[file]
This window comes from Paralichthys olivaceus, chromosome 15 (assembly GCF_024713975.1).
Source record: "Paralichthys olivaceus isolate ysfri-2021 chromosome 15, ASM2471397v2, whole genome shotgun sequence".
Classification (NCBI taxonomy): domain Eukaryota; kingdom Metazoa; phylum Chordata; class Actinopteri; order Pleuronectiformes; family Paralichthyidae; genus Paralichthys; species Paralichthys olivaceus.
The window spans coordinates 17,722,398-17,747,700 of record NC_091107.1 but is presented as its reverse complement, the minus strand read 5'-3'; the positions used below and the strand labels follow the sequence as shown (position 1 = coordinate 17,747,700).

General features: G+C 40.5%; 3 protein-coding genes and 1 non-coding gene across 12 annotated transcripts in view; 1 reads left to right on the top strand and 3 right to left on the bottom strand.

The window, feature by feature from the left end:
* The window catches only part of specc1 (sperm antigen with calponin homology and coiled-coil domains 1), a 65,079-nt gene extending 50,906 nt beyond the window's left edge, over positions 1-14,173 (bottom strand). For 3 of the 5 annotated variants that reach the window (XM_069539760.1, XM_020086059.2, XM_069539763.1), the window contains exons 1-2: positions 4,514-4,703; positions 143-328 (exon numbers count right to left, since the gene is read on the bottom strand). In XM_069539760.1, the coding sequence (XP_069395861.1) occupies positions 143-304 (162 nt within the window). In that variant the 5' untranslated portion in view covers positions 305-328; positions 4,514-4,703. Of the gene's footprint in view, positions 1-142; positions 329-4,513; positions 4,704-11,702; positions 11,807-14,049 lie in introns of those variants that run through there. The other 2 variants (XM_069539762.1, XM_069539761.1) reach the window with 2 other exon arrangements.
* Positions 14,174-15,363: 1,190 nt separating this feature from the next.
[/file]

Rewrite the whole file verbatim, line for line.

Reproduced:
This window comes from Paralichthys olivaceus, chromosome 15 (assembly GCF_024713975.1).
Source record: "Paralichthys olivaceus isolate ysfri-2021 chromosome 15, ASM2471397v2, whole genome shotgun sequence".
Classification (NCBI taxonomy): domain Eukaryota; kingdom Metazoa; phylum Chordata; class Actinopteri; order Pleuronectiformes; family Paralichthyidae; genus Paralichthys; species Paralichthys olivaceus.
The window spans coordinates 17,722,398-17,747,700 of record NC_091107.1 but is presented as its reverse complement, the minus strand read 5'-3'; the positions used below and the strand labels follow the sequence as shown (position 1 = coordinate 17,747,700).

General features: G+C 40.5%; 3 protein-coding genes and 1 non-coding gene across 12 annotated transcripts in view; 1 reads left to right on the top strand and 3 right to left on the bottom strand.

The window, feature by feature from the left end:
* The window catches only part of specc1 (sperm antigen with calponin homology and coiled-coil domains 1), a 65,079-nt gene extending 50,906 nt beyond the window's left edge, over positions 1-14,173 (bottom strand). For 3 of the 5 annotated variants that reach the window (XM_069539760.1, XM_020086059.2, XM_069539763.1), the window contains exons 1-2: positions 4,514-4,703; positions 143-328 (exon numbers count right to left, since the gene is read on the bottom strand). In XM_069539760.1, the coding sequence (XP_069395861.1) occupies positions 143-304 (162 nt within the window). In that variant the 5' untranslated portion in view covers positions 305-328; positions 4,514-4,703. Of the gene's footprint in view, positions 1-142; positions 329-4,513; positions 4,704-11,702; positions 11,807-14,049 lie in introns of those variants that run through there. The other 2 variants (XM_069539762.1, XM_069539761.1) reach the window with 2 other exon arrangements.
* Positions 14,174-15,363: 1,190 nt separating this feature from the next.